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Knowing the formative stage of any artist is essential to understand the foundations on which a certain character will germinate. When the artist in question is endowed with innate aptitudes and a rare spirit of observation, as is the case with Picasso, rediscovering works from that first phase of apprenticeship gives us new perspectives from which to contemplate the life of the genius.
The two paintings that Setdart brings together on this occasion confirm the aforementioned doubly, since each of them offers us a different journey into the past of the master from Malaga, each of them is an open window to the master’s adolescence: the landscape view of his native land and the interior of a church in which a Tridentine mass is celebrated were made by Picasso when he was barely sixteen years old.
By then he was already studying Fine Arts in Barcelona, but the Ruiz-Picasso family still spent some summers in Malaga and continued to visit friends in La Coruña, where they lived between 1891 and 1895.
“El Cerrado Victoria” has a certificate of authenticity issued by Josep Palau i Fabra. “La Misa”, with an extensive scientific analysis and artistic-documentary study, carried out at the Polytechnic University of Catalonia. According to these studies, both paintings can be dated to 1896. The Malaga landscape, made during a summer stay, shows a washing place in the foreground and a mountain on the right. It is a farmhouse nestled in the heart of the mountains of Malaga, belonging to the estate of the same name that Picasso frequented as it was next to the property of his godparents. Palau i Fabra compares this oil painting with several landscapes housed in the Picasso Museum in Barcelona, and published in the catalog “Picasso. Landscapes 1890-1912” (Barcelona City Council).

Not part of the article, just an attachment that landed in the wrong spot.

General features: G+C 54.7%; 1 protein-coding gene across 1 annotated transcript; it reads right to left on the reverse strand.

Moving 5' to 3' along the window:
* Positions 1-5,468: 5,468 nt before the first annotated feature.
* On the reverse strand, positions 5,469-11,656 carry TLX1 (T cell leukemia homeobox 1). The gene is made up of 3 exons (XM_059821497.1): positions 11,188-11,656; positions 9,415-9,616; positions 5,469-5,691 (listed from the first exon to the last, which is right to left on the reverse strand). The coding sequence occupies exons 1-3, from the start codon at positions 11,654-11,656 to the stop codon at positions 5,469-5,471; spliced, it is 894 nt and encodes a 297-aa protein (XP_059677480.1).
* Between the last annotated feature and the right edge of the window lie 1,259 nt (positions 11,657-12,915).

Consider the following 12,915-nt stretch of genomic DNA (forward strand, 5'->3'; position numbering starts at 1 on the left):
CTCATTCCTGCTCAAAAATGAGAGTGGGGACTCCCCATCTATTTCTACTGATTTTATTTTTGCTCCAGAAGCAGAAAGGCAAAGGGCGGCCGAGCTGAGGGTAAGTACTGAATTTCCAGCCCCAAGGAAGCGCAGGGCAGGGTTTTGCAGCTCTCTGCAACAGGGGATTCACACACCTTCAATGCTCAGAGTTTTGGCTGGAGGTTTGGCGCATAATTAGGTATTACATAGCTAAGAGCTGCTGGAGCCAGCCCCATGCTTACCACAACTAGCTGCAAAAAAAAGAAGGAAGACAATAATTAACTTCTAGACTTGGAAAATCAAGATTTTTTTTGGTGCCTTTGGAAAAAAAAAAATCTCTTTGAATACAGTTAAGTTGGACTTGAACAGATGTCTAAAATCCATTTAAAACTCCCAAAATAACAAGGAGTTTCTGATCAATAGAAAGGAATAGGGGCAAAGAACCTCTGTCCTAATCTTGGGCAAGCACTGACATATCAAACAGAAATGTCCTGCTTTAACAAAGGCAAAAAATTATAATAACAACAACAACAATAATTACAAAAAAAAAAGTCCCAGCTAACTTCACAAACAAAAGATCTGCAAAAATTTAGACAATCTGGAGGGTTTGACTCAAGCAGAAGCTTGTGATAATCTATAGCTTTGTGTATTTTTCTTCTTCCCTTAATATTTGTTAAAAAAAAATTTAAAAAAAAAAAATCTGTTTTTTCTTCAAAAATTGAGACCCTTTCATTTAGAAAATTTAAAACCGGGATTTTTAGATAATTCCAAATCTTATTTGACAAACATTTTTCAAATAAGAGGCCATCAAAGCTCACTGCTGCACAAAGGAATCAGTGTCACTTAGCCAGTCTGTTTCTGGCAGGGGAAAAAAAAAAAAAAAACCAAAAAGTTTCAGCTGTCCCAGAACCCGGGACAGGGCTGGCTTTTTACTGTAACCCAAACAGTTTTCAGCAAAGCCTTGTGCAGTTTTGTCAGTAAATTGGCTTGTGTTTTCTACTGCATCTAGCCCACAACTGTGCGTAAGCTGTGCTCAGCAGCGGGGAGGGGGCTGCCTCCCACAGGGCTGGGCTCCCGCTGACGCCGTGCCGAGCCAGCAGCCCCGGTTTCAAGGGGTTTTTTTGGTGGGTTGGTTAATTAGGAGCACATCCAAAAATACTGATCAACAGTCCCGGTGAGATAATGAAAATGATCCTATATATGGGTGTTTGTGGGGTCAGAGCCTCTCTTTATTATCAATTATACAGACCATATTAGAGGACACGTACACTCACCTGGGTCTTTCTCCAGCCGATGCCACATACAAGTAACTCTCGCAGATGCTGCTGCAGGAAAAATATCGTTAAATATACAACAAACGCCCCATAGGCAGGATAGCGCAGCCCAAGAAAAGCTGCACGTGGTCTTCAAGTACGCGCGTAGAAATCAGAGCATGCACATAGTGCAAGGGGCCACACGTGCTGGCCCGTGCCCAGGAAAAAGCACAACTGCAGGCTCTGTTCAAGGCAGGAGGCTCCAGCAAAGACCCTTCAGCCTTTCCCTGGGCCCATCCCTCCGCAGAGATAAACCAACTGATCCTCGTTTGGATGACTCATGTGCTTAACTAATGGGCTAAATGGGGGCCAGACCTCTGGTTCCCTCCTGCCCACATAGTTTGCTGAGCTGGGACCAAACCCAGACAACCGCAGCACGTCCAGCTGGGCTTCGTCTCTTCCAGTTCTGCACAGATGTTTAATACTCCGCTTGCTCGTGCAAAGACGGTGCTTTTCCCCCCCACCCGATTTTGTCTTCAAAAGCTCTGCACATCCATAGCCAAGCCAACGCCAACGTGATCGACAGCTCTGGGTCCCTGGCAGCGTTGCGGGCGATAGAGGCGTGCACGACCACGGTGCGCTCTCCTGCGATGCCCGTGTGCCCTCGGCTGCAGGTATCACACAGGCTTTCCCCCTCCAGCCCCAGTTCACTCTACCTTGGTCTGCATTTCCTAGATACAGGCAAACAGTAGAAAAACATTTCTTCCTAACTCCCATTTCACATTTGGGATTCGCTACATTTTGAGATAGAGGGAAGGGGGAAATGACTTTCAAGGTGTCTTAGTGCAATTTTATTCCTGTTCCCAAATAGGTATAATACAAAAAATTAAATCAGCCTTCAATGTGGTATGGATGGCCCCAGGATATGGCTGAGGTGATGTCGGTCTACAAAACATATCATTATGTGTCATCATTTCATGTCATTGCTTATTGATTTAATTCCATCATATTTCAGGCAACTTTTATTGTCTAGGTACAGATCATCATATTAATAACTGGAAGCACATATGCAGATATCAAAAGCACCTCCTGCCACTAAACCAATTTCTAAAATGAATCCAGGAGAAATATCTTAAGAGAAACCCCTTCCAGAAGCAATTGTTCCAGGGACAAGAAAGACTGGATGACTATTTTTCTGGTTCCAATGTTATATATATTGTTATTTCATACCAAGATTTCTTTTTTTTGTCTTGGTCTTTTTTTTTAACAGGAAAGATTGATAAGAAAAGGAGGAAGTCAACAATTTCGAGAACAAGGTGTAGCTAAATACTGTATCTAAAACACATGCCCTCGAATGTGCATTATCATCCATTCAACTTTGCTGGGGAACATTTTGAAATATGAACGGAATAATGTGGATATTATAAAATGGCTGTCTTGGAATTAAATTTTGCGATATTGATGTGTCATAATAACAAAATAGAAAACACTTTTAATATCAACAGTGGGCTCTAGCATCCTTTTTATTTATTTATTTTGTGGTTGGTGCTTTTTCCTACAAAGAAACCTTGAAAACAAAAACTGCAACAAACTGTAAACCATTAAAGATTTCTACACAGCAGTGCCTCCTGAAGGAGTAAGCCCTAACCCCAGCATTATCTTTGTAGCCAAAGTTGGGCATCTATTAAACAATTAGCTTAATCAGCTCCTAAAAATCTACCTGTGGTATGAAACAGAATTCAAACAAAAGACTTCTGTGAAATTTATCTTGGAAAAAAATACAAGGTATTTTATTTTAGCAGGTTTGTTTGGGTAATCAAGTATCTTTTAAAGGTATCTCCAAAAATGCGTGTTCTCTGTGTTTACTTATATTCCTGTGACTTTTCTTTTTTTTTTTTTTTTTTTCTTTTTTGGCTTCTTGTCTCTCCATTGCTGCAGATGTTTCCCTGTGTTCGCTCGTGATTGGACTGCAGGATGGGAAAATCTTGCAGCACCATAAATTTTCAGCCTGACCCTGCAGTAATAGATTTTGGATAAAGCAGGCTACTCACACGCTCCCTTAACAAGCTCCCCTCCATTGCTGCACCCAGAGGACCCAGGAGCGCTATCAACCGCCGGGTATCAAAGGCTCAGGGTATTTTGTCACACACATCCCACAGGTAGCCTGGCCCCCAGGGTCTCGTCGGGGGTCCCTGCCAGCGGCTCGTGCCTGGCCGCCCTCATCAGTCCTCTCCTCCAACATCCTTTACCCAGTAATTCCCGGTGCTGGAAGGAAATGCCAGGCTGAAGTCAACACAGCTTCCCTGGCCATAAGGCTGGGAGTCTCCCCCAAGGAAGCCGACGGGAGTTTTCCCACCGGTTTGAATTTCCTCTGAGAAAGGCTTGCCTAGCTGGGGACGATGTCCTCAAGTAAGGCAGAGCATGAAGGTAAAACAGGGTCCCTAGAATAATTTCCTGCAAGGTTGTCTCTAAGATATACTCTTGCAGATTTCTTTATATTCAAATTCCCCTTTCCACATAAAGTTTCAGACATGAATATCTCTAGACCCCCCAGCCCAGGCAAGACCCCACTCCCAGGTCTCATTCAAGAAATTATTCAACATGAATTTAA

Despite these examples, landscape was a relatively uncultivated subject for Picasso. Compositionally, it presents a singular framing, which gives more prominence to the stone wall than to nature. But what is most remarkable is the technical skill and the boldness of the stroke, loose and free, which also beats with vehemence in “La Misa”.
Religious themes were frequent in Picasso’s production in those years, under the tutelage of Antoni Caba (see “Roman Interior Scene” at the Picasso Museum in Barcelona). But it was in the smaller formats, oil paintings on cardboard like the one we are dealing with here, where we find the religious theme treated with greater spontaneity of stroke (similar to “Baptism”, 1895, Picasso Museum). In style and technique he moves away from the influence of his academicist masters.
The scene shows a Tridentine mass (the ritual is performed with the back to the parishioners). Altar servers and friars kneel or bow their heads with reverence, directing their bodies towards the figure of the parish priest, who occupies the compositional center in front of the altar. The tabernacle glows with candles lit from the candlesticks. These confer a play of backlighting that shades the blacks and lights up the whites and golds, bathing the interior with intimate qualities. This work can be compared to “The First Communion” (1896), in which the figures also withdraw into their interior before the sacredness of the event. The Picasso’s genius, the rebellious breath, emerges in every brushstroke of this composition with a traditional theme.
The two works that Setdart is offering for sale on these dates bear witness to a singular moment in the heart of Picasso’s early period, because under an appearance still attached to tradition, the temperament of an unrepeatable figure is already struggling to express itself.
Both paintings were initially given by the family to close friends in Malaga and La Coruña, respectively. After that, each of them went through a unique journey, from heir to heir, until they were fortunate enough to come out of their safes and offer again the opportunity to be acquired. A unique opportunity for the most demanding collectors.